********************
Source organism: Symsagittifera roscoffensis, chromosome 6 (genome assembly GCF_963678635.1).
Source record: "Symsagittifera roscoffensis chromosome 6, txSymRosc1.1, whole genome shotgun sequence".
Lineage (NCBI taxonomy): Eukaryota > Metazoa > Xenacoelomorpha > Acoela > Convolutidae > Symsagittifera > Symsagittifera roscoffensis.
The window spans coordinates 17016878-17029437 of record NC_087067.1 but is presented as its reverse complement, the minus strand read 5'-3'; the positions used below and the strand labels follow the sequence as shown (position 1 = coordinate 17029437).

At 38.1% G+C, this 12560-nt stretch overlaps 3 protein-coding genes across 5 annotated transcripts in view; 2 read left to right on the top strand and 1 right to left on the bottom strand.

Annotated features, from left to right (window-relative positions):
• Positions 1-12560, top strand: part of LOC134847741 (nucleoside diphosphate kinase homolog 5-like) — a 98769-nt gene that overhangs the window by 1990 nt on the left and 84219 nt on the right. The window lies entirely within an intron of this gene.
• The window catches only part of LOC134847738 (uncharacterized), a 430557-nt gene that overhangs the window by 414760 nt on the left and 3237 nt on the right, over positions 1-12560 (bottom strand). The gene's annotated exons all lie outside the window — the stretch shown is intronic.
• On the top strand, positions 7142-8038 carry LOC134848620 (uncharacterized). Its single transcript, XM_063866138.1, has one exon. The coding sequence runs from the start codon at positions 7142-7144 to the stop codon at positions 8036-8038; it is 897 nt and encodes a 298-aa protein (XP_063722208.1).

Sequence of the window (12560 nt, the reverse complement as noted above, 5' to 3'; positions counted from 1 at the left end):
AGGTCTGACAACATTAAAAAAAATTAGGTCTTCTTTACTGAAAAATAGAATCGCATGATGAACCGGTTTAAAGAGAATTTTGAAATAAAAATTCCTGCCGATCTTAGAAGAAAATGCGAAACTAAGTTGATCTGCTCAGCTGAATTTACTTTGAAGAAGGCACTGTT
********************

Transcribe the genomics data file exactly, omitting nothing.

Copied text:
Source organism: Symsagittifera roscoffensis, chromosome 6 (genome assembly GCF_963678635.1).
Source record: "Symsagittifera roscoffensis chromosome 6, txSymRosc1.1, whole genome shotgun sequence".
Lineage (NCBI taxonomy): Eukaryota > Metazoa > Xenacoelomorpha > Acoela > Convolutidae > Symsagittifera > Symsagittifera roscoffensis.
The window spans coordinates 17016878-17029437 of record NC_087067.1 but is presented as its reverse complement, the minus strand read 5'-3'; the positions used below and the strand labels follow the sequence as shown (position 1 = coordinate 17029437).

At 38.1% G+C, this 12560-nt stretch overlaps 3 protein-coding genes across 5 annotated transcripts in view; 2 read left to right on the top strand and 1 right to left on the bottom strand.

Annotated features, from left to right (window-relative positions):
• Positions 1-12560, top strand: part of LOC134847741 (nucleoside diphosphate kinase homolog 5-like) — a 98769-nt gene that overhangs the window by 1990 nt on the left and 84219 nt on the right. The window lies entirely within an intron of this gene.
• The window catches only part of LOC134847738 (uncharacterized), a 430557-nt gene that overhangs the window by 414760 nt on the left and 3237 nt on the right, over positions 1-12560 (bottom strand). The gene's annotated exons all lie outside the window — the stretch shown is intronic.
• On the top strand, positions 7142-8038 carry LOC134848620 (uncharacterized). Its single transcript, XM_063866138.1, has one exon. The coding sequence runs from the start codon at positions 7142-7144 to the stop codon at positions 8036-8038; it is 897 nt and encodes a 298-aa protein (XP_063722208.1).

Sequence of the window (12560 nt, the reverse complement as noted above, 5' to 3'; positions counted from 1 at the left end):
AGGTCTGACAACATTAAAAAAAATTAGGTCTTCTTTACTGAAAAATAGAATCGCATGATGAACCGGTTTAAAGAGAATTTTGAAATAAAAATTCCTGCCGATCTTAGAAGAAAATGCGAAACTAAGTTGATCTGCTCAGCTGAATTTACTTTGAAGAAGGCACTGTT